Cumaná (, 824,764 inhabitants) is the capital of Venezuela's Sucre State. It is located 402 km east of Caracas. Cumaná was one of the first settlements founded by Europeans in mainland America and is the oldest continuously-inhabited, European-established settlement in the continent. Attacks by indigenous peoples meant it had to be refounded several times.
The city, located at the mouth of the Manzanares River on the Caribbean coast in the Northeast coast of Venezuela, is home to one of five campuses of the Universidad de Oriente and a busy maritime port, home of one of the largest tuna fleets in Venezuela. The city is close to Mochima National Park a popular tourist beaches destination amongst Venezuelans.
The city of Cumaná saw the birth of key heroes of and contributors to the Venezuelan independence movement: Antonio Jose de Sucre, the ‘Gran Mariscal de Ayacucho’, a leading general and President of Bolivia; as well as Brigadier General D. Juan Francisco Echeto. Cumaná is also the birthplace to eminent poets, writers and politicians like Andrés Eloy Blanco, an important figure in Latin-American literature and who later rose to the national political scene; as well as José Antonio Ramos Sucre, another distinguished poet and diplomat. Important scientists including Pehr Löefling from Sweden, Alexander von Humboldt from Germany and Aimé Bonpland from France did part of their experimental works and discoveries when visiting and living in Cumaná in the XVIII century. The city is also home to a Toyota plant, which manufactures the Hilux and Toyota Fortuner.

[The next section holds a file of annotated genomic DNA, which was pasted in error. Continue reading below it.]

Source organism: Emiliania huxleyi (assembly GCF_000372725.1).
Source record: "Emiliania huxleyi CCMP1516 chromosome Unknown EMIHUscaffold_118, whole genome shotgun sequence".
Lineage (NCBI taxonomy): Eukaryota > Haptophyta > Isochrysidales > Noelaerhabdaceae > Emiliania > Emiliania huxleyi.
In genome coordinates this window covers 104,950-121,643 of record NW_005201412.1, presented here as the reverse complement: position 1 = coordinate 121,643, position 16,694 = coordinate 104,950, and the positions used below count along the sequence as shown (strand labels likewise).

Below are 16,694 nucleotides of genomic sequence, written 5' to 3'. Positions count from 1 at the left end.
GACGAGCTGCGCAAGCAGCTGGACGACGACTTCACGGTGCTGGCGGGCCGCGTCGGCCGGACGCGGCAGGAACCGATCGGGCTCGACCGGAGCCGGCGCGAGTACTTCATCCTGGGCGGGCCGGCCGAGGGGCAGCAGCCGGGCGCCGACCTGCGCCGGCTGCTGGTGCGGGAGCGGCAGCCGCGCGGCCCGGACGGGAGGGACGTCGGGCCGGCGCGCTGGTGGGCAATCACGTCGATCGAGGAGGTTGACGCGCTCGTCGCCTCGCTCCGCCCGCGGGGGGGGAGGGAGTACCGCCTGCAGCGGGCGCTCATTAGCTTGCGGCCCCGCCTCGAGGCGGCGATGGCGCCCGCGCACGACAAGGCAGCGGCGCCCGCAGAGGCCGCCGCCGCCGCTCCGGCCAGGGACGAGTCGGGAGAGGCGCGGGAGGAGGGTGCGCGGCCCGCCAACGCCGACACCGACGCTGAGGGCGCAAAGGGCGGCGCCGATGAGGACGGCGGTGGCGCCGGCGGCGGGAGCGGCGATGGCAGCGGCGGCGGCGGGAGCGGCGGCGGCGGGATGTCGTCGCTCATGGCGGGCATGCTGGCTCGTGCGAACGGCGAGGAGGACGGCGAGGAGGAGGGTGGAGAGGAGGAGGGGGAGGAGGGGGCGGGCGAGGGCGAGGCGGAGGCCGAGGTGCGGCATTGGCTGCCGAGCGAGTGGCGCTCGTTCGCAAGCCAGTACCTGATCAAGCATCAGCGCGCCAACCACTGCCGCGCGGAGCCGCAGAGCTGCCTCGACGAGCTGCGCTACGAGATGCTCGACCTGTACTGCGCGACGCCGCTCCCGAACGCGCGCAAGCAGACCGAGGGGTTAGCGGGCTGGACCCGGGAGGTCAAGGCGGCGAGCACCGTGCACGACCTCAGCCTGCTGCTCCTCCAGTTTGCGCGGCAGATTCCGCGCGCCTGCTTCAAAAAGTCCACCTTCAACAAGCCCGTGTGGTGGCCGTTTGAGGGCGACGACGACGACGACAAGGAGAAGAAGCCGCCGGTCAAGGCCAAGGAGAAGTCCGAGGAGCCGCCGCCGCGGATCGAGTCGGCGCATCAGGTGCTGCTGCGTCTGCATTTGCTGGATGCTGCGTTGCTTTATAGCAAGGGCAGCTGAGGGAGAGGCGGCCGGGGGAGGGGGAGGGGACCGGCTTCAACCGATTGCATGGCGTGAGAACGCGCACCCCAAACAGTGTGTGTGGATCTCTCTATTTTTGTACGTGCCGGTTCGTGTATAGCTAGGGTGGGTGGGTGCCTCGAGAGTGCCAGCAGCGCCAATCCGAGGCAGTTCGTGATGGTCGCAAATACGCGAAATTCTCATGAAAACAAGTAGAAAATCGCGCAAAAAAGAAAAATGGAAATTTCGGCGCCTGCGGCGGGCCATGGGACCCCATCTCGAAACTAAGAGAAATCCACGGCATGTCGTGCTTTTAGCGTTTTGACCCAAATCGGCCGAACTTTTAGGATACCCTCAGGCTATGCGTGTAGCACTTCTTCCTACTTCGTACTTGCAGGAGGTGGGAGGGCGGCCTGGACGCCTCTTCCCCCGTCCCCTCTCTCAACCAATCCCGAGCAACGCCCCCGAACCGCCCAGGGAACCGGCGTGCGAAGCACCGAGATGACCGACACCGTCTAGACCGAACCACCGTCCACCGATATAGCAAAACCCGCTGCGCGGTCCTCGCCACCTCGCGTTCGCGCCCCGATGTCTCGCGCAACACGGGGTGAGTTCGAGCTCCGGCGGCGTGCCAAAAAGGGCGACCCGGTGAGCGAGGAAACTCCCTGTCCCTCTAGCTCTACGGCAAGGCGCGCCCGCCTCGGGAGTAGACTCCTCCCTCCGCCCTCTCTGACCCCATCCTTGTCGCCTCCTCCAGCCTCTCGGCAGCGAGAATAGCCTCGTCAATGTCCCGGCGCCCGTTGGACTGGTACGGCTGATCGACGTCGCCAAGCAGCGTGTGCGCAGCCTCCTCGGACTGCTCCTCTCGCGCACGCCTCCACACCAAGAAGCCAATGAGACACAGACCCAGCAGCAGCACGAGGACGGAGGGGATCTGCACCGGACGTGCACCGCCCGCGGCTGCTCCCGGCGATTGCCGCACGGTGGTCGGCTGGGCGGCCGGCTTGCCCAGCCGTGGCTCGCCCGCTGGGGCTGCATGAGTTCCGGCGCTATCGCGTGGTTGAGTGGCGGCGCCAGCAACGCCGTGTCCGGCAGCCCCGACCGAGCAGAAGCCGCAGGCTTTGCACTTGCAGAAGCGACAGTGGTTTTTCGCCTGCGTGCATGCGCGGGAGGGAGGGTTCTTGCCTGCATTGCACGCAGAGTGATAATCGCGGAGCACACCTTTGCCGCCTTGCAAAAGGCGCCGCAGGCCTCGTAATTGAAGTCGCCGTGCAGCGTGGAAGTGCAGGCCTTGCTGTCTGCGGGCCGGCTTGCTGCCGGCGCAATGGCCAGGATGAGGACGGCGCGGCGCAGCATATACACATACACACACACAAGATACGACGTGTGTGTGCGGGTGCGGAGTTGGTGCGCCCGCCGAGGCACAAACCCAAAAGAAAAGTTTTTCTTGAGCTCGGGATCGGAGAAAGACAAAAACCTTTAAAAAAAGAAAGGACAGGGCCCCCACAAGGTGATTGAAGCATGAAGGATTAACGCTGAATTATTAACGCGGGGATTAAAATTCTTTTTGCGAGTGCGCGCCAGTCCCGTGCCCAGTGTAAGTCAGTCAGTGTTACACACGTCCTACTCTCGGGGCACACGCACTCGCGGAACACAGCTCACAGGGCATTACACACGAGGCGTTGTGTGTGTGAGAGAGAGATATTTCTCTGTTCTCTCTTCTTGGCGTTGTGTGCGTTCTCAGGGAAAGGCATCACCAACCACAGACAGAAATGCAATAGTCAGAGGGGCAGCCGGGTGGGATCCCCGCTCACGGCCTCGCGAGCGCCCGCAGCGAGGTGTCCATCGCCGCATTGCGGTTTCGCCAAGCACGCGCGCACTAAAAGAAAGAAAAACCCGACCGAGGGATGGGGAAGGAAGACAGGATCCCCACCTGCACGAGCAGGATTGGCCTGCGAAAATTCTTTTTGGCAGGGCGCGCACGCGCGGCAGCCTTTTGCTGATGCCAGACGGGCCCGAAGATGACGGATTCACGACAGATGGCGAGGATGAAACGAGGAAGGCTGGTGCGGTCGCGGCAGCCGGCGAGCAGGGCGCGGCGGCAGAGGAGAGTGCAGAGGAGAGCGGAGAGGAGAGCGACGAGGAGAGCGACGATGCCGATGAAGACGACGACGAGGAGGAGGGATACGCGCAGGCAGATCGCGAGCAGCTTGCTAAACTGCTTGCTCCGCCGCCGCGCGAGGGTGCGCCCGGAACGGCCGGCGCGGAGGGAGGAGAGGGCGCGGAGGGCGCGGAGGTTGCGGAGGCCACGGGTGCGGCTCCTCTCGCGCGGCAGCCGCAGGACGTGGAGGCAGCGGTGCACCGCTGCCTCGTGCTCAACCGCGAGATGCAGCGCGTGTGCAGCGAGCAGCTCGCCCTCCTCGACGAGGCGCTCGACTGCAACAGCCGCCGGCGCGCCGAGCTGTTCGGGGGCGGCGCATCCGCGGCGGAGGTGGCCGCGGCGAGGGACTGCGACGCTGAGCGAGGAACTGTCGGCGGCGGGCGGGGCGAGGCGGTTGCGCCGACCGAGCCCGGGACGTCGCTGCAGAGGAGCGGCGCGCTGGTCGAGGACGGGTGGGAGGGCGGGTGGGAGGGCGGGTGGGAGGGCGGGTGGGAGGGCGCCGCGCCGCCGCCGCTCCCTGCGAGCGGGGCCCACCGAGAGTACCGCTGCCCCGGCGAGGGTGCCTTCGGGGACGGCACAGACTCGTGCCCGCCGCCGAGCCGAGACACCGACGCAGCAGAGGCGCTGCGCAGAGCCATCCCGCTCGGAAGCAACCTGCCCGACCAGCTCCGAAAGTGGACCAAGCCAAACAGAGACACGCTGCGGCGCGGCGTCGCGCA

Cumana, based in Guildford, England, was a manufacturer of educational computer products. Among its best-known products were disc drives for Acorn and BBC computers.
Cumana closed down in 1995. Its designs and brand name were acquired by Economatics 1, and its electronics assembly facilities by Kenure Developments Ltd (KDL). The Cumana brand is currently owned by Cannon Computing, which supplies educational hardware and software.
The Cumana Song (La Cumana) is a mambo tune written by jazz pianist Barclay Allen, together with Harold Spina and Roc Hillman and released by Barclay Allen's Rhythm Four on Capitol 15107 in 1947. Its signature riff is a fast moody change between two chords (chiefly D flat diminished sixth and C minor seventh) with some syncopation added. This tune, in its original context, is in the key of E Flat minor, with some parts sounding like they come from the relative key of C minor. The suggested tempo is 180 beats per minute, and this song in its original context takes about three and a half minutes to play, taking all repeats. Allen also recorded the tune with Freddy Martin And His Orchestra later in the year.
La Cumana has been featured on several episodes of " The Lawrence Welk Show".